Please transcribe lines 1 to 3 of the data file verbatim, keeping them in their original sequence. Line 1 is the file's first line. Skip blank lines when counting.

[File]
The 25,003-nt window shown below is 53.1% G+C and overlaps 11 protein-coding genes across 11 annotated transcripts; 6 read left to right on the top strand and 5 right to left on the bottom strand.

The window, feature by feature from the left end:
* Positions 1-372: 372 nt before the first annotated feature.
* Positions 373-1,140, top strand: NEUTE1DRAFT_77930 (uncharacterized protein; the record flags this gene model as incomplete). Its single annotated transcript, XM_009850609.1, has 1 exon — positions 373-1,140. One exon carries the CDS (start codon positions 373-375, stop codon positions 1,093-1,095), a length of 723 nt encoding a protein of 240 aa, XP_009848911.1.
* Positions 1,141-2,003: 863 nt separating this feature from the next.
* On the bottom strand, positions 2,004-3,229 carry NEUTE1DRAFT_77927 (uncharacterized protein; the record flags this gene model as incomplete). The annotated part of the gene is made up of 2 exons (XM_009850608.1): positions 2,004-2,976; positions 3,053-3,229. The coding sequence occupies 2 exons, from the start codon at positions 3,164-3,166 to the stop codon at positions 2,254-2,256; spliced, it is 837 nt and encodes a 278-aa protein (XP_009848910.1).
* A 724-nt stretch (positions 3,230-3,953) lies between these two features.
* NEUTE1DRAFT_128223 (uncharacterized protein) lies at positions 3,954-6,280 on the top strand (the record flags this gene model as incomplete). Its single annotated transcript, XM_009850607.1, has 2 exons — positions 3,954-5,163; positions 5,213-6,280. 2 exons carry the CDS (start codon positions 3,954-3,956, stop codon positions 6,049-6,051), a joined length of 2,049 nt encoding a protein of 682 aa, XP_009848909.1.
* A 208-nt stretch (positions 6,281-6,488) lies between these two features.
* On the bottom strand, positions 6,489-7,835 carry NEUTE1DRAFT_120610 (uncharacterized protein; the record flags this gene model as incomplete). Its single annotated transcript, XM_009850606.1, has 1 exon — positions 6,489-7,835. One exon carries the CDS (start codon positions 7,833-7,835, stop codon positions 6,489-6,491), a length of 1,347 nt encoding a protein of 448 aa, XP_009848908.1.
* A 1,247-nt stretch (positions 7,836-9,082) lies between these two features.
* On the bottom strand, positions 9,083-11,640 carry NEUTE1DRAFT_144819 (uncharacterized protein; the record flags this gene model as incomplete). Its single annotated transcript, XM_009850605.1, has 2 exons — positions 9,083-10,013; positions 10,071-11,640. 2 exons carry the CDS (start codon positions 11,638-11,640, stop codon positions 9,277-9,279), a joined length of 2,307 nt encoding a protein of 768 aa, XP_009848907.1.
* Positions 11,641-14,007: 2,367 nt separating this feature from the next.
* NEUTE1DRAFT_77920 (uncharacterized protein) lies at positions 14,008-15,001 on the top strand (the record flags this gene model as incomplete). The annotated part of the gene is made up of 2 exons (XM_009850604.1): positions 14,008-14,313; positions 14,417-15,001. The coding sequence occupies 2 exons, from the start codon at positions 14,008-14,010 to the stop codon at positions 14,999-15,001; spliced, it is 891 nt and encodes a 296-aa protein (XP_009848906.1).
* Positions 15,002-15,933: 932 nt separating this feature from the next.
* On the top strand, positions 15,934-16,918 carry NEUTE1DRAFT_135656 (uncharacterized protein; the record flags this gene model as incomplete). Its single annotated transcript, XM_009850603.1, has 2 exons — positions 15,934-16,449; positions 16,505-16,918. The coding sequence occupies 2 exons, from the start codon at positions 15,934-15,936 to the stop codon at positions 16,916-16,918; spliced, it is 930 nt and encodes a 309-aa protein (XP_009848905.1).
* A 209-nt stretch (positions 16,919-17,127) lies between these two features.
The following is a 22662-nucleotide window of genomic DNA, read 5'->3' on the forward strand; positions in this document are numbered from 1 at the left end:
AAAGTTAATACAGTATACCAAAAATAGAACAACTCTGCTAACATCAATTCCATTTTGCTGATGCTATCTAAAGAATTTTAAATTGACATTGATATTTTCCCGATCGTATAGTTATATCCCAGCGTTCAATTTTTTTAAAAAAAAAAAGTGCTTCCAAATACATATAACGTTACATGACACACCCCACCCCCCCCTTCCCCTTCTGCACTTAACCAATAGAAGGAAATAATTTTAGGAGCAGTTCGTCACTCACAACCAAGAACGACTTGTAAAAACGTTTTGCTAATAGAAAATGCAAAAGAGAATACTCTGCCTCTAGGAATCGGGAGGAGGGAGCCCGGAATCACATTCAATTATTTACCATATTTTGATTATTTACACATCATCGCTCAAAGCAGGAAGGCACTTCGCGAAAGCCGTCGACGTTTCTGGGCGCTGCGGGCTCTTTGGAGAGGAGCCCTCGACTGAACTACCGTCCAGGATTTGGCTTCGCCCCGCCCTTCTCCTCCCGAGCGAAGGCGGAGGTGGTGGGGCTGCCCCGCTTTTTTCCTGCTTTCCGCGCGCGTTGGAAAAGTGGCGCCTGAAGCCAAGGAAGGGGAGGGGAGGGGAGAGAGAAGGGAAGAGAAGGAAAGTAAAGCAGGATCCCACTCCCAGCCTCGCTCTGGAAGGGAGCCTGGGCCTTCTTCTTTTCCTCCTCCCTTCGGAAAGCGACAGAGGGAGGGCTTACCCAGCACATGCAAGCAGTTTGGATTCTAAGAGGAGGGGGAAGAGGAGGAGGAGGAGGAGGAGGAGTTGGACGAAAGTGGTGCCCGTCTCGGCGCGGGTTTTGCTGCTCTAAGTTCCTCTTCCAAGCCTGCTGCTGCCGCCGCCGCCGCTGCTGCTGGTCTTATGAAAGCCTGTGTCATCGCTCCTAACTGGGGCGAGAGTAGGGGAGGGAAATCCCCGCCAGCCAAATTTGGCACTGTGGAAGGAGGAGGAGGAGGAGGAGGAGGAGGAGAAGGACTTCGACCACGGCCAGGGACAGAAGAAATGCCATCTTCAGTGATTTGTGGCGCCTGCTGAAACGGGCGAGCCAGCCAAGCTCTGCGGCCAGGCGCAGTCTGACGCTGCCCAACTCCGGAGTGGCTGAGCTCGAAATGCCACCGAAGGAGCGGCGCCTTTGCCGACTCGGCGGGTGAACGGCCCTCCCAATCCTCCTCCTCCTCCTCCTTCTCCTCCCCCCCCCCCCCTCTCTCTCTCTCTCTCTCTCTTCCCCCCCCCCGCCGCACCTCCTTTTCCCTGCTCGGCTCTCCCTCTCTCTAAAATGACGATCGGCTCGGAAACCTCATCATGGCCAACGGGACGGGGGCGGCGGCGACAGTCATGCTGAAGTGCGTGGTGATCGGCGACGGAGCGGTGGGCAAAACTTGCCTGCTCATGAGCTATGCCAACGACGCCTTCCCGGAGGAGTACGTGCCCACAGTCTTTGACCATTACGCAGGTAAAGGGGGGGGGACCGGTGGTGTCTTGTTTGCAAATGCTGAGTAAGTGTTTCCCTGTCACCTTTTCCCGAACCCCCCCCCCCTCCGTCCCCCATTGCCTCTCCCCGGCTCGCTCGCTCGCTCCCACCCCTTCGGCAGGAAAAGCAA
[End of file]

The 25,003-nt window shown below is 53.1% G+C and overlaps 11 protein-coding genes across 11 annotated transcripts; 6 read left to right on the top strand and 5 right to left on the bottom strand.

The window, feature by feature from the left end:
* Positions 1-372: 372 nt before the first annotated feature.